Political Rewind: COVID cases hit new high as 2022 begins; Rep. Greene is booted from Twitter
1. Coronavirus cases hit new highs as 2022 begins.
- The last week of December saw record highs in newly reported cases of COVID-19.
- On Dec. 30, there was a record 17,923 new cases reported, according to Georgia Department of Public Health data.
- Data on new cases of the novel coronavirus are likely to be underreported with the wide use of at-home rapid tests.
- Masks and weekly COVID testing will be required for lawmakers during the upcoming 2022 General Assembly session. Legislators will have to test twice each week during the session.
- The FDA also authorized booster shots for children ages 12 to 15 years-old.
3. Marjorie Taylor Greene booted off Twitter because of COVID misinformation.
- Twitter permanently suspended the personal account of Georgia congresswoman Rep. Marjorie Taylor Greene for violations of the social media website's "COVID-19 misinformation policy."
- In an email to NPR, a spokesperson for the social media company said Twitter "had been clear that, per our strike system for this policy, we will permanently suspend accounts for repeated violations of the policy."
- Jim Galloway said the move was "obviously appropriate," but will no doubt be seen as an opportunity by Greene and her allies.
- The Georgia Republican's official government Twitter account is still active, the company confirmed.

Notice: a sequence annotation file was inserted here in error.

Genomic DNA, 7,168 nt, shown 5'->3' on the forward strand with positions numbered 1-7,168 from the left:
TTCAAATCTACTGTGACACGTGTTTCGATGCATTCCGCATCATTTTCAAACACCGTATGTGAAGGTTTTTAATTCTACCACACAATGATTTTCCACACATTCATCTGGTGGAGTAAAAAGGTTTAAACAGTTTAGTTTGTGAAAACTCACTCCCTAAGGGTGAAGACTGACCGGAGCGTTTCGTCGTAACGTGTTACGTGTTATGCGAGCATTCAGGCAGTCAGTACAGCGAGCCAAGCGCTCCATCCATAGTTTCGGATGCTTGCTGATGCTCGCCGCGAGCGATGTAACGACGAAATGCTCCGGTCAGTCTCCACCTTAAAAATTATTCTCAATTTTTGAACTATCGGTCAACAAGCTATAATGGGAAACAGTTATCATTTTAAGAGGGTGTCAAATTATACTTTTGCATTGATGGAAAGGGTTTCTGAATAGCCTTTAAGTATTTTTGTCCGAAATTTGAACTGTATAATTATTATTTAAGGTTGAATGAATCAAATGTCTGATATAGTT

4. Wedge issues to see significant attention during upcoming state legislative session.
- Lawmakers will gather at the state Capitol in Atlanta beginning on Jan. 10th for the 2022 session.
- In the lead up to the session, lawmakers are drawing attention to the kinds of legislation they would like to see at the state Capitol this year.
- The second-highest ranking Republican in the state, Speaker pro tempore Rep. Jan Jones, said she is looking into banning books and online materials deemed "obscene."
- The teaching of the history of racism in the United States has also drawn the ire of some conservative lawmakers.
5. Supreme Court will consider a Mississippi law on abortion access that could fundamentally reshape the right to abortion in the United States.
- A ruling in Dobbs v. Jackson Women's Health Organization is expected by next Summer.
- Dr. Andra Gillespie said restricting the right to abortion could change the electoral stakes heading into the upcoming midterms.
Tomorrow on Political Rewind - We are joined by GPB News Senior Health Care Reporter Ellen Eldridge and Dr. Carlos del Rio, executive associate dean, Emory School of Medicine & Grady Health System to talk about this latest COVID surge.